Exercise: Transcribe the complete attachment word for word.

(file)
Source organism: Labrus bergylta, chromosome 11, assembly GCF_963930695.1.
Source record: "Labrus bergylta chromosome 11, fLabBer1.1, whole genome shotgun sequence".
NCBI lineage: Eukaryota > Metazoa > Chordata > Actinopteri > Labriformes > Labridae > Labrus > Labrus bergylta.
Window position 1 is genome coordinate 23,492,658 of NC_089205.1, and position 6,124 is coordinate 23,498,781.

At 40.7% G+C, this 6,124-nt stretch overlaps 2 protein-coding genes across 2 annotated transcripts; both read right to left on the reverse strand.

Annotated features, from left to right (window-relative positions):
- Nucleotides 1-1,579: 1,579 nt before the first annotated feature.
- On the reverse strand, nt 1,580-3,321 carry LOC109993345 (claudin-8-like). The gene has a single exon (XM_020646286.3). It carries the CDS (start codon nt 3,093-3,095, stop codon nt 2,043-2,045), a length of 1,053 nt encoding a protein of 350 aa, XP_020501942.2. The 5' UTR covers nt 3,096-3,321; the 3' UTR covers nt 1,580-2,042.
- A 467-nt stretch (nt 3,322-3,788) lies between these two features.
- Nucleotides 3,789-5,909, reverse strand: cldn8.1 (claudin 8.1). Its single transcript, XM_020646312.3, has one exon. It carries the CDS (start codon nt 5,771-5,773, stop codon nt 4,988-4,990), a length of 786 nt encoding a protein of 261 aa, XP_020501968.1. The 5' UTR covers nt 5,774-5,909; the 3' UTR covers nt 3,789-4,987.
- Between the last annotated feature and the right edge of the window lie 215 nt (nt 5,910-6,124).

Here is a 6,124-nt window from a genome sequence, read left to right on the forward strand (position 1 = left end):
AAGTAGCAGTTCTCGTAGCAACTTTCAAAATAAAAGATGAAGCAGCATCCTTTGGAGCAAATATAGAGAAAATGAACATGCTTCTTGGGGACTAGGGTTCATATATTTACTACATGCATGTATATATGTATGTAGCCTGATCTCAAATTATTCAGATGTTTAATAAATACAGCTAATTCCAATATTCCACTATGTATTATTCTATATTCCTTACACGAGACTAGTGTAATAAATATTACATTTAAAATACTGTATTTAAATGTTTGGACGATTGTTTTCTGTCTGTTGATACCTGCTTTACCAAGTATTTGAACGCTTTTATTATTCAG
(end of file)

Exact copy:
Source organism: Labrus bergylta, chromosome 11, assembly GCF_963930695.1.
Source record: "Labrus bergylta chromosome 11, fLabBer1.1, whole genome shotgun sequence".
NCBI lineage: Eukaryota > Metazoa > Chordata > Actinopteri > Labriformes > Labridae > Labrus > Labrus bergylta.
Window position 1 is genome coordinate 23,492,658 of NC_089205.1, and position 6,124 is coordinate 23,498,781.

At 40.7% G+C, this 6,124-nt stretch overlaps 2 protein-coding genes across 2 annotated transcripts; both read right to left on the reverse strand.

Annotated features, from left to right (window-relative positions):
- Nucleotides 1-1,579: 1,579 nt before the first annotated feature.
- On the reverse strand, nt 1,580-3,321 carry LOC109993345 (claudin-8-like). The gene has a single exon (XM_020646286.3). It carries the CDS (start codon nt 3,093-3,095, stop codon nt 2,043-2,045), a length of 1,053 nt encoding a protein of 350 aa, XP_020501942.2. The 5' UTR covers nt 3,096-3,321; the 3' UTR covers nt 1,580-2,042.
- A 467-nt stretch (nt 3,322-3,788) lies between these two features.
- Nucleotides 3,789-5,909, reverse strand: cldn8.1 (claudin 8.1). Its single transcript, XM_020646312.3, has one exon. It carries the CDS (start codon nt 5,771-5,773, stop codon nt 4,988-4,990), a length of 786 nt encoding a protein of 261 aa, XP_020501968.1. The 5' UTR covers nt 5,774-5,909; the 3' UTR covers nt 3,789-4,987.
- Between the last annotated feature and the right edge of the window lie 215 nt (nt 5,910-6,124).

Here is a 6,124-nt window from a genome sequence, read left to right on the forward strand (position 1 = left end):
AAGTAGCAGTTCTCGTAGCAACTTTCAAAATAAAAGATGAAGCAGCATCCTTTGGAGCAAATATAGAGAAAATGAACATGCTTCTTGGGGACTAGGGTTCATATATTTACTACATGCATGTATATATGTATGTAGCCTGATCTCAAATTATTCAGATGTTTAATAAATACAGCTAATTCCAATATTCCACTATGTATTATTCTATATTCCTTACACGAGACTAGTGTAATAAATATTACATTTAAAATACTGTATTTAAATGTTTGGACGATTGTTTTCTGTCTGTTGATACCTGCTTTACCAAGTATTTGAACGCTTTTATTATTCAG